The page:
In jail, Mugabe split from Nkomo to become the leader of the Zimbabwean African National Union (Zanu). He was released in 1974, unusually, at the insistence of South Africa’s apartheid government, and allowed to attend a conference in Zambia. From there, he escaped to Mozambique to join the Zimbabwe African National Liberation Army, which was facing off against the colonial government in what came to be known as the Rhodesian Bush War, or Chumurenga (Shona for “revolutionary struggle”). This fierce series of battles, from 1964 to 1979, saw at least 20,000 people killed. It ultimately led to victory (pdf) for the liberation army in the form of the country’s first democratic elections, which Mugabe’s Zanu won in a landslide.
It is these struggle credentials that many around the continent cling to when they laud Mugabe. But in doing so, they have turned a blind eye to the continued suffering of Zimbabweans. Mugabe also frequently used his past, and the spectre of white, Western influence, to remind Zimbabweans where their true freedom comes from. His paranoid, conspiratorial quips about Western leaders like George Bush and Tony Blair are often reported on by international outlets. Less so the fact that thousands of Zimbabweans now face starvation and that half the country has no access to proper schooling.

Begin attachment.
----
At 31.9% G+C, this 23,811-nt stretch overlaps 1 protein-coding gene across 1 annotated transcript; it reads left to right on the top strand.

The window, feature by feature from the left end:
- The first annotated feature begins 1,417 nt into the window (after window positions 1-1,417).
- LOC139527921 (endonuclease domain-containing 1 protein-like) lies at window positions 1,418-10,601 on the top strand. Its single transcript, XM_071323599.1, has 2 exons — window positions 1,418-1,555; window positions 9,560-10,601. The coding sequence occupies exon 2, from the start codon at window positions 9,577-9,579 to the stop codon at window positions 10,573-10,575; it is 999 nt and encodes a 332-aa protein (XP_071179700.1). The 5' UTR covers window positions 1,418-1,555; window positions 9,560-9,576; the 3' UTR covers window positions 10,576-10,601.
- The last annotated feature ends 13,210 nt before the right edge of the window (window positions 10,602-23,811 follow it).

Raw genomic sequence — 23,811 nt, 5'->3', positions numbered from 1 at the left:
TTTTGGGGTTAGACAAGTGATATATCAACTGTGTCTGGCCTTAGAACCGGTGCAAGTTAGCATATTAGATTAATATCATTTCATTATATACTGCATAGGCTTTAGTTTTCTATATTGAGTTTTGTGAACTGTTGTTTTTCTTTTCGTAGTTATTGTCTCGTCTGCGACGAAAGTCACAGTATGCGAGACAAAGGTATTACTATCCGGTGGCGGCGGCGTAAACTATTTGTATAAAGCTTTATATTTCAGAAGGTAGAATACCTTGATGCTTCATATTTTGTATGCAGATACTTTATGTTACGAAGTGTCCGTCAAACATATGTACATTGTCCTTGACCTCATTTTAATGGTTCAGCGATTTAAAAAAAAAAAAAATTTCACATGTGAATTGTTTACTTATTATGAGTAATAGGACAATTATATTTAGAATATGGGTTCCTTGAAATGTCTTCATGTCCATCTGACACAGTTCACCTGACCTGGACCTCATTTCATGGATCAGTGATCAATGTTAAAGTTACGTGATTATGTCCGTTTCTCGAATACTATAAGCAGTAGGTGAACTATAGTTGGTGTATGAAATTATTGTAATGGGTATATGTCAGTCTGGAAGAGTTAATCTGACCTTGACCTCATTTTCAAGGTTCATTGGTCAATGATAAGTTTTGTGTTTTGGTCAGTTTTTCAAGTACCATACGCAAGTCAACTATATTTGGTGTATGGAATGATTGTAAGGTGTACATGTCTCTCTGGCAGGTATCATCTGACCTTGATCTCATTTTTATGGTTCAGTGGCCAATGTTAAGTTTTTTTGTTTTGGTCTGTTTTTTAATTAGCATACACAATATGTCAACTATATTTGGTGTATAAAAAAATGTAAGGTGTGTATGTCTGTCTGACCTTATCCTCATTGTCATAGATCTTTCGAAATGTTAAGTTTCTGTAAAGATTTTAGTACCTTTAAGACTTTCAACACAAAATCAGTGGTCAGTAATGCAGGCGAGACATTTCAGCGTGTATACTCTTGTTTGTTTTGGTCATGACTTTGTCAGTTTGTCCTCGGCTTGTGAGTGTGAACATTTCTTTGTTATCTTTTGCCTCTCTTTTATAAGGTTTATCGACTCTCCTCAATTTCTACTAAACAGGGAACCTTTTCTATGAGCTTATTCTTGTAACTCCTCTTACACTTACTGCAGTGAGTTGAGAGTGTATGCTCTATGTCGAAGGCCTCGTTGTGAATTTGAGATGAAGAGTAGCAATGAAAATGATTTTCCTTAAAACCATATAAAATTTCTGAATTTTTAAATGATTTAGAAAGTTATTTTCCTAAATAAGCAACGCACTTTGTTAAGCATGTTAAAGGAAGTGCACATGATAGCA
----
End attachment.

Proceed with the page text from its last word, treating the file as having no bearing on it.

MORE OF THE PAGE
Like Mugabe, many Zimbabweans blame his tainted legacy and the country’s economic collapse on European and US sanctions (it doesn’t help of course, that the only time the West has properly intervened was when white Zimbabwean farmers were in danger). Mugabe, however, has always been problematic.
The president’s political career has long been characterized by clashes in which he has emerged the victor, beginning with his disagreements with Nkomo. Soon after independence in the early 1980s, the country came to the brink of civil war. Ethnic divisions between Shonas and Ndebele were manipulated by factions loyal to Nkomo, an Ndebele, and Mugabe, his former aide and a Shona. This conflict culminated in the Gukurahundi massacre, in which an unsubstantiated number of Ndebele people were killed by rival Shona.
Nkomo and Mugabe in better days. (AP Photo)
“People always suggest that there was something that turned Mugabe. I don’t believe that. The man was always a killer,” said Michelle Faul, a veteran journalist speaking to Slate. Faul was driven from her home in Zimbabwe in the 1980s after her coverage of the massacres unnerved Mugabe.
Nkomo fled for his life, but returned to serve as deputy president after his party joined with Mugabe’s to form Zanu-PF. He died a muted figurehead (paywall) in 1999.
Mugabe’s firing of deputy president Emmerson Mnangagwa in early November was the continuation of a well-proven strategy for the president of pushing out prominent politicians threatening his grip on power. The fate of some of these politicians has raised questions, such as the 1975 assassination of Herbert Chitepo, one of the key figures of the Zanu liberation army, and the more recent mysterious death of Zimbabwe’s military chief general, Solomon Mujuru, known as Rex Nhongo, in 2011.